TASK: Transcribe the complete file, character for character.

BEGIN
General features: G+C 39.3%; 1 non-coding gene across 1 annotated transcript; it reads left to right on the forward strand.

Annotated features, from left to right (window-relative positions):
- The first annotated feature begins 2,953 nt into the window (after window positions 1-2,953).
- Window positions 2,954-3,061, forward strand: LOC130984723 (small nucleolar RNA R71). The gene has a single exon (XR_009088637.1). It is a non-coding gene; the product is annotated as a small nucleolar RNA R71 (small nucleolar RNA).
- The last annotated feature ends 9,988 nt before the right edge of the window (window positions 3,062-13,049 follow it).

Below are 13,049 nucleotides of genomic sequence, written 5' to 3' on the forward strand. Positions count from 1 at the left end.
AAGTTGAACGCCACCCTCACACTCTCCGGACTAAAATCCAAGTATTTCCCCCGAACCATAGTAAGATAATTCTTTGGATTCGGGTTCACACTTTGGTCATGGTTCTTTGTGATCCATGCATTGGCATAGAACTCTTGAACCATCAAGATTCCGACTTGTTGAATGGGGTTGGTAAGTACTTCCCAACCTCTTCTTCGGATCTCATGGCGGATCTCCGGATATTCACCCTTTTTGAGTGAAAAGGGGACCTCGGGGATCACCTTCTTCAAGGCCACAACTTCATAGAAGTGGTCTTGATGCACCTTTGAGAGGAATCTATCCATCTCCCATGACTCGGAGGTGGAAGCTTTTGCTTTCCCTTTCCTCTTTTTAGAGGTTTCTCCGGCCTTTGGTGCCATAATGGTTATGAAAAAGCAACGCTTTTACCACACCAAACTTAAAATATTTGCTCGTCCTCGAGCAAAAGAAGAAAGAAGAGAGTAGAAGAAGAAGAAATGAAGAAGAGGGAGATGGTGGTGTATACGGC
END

General features: G+C 39.3%; 1 non-coding gene across 1 annotated transcript; it reads left to right on the forward strand.

Annotated features, from left to right (window-relative positions):
- The first annotated feature begins 2,953 nt into the window (after window positions 1-2,953).
- Window positions 2,954-3,061, forward strand: LOC130984723 (small nucleolar RNA R71). The gene has a single exon (XR_009088637.1). It is a non-coding gene; the product is annotated as a small nucleolar RNA R71 (small nucleolar RNA).
- The last annotated feature ends 9,988 nt before the right edge of the window (window positions 3,062-13,049 follow it).

Below are 13,049 nucleotides of genomic sequence, written 5' to 3' on the forward strand. Positions count from 1 at the left end.
AAGTTGAACGCCACCCTCACACTCTCCGGACTAAAATCCAAGTATTTCCCCCGAACCATAGTAAGATAATTCTTTGGATTCGGGTTCACACTTTGGTCATGGTTCTTTGTGATCCATGCATTGGCATAGAACTCTTGAACCATCAAGATTCCGACTTGTTGAATGGGGTTGGTAAGTACTTCCCAACCTCTTCTTCGGATCTCATGGCGGATCTCCGGATATTCACCCTTTTTGAGTGAAAAGGGGACCTCGGGGATCACCTTCTTCAAGGCCACAACTTCATAGAAGTGGTCTTGATGCACCTTTGAGAGGAATCTATCCATCTCCCATGACTCGGAGGTGGAAGCTTTTGCTTTCCCTTTCCTCTTTTTAGAGGTTTCTCCGGCCTTTGGTGCCATAATGGTTATGAAAAAGCAACGCTTTTACCACACCAAACTTAAAATATTTGCTCGTCCTCGAGCAAAAGAAGAAAGAAGAGAGTAGAAGAAGAAGAAATGAAGAAGAGGGAGATGGTGGTGTATACGGC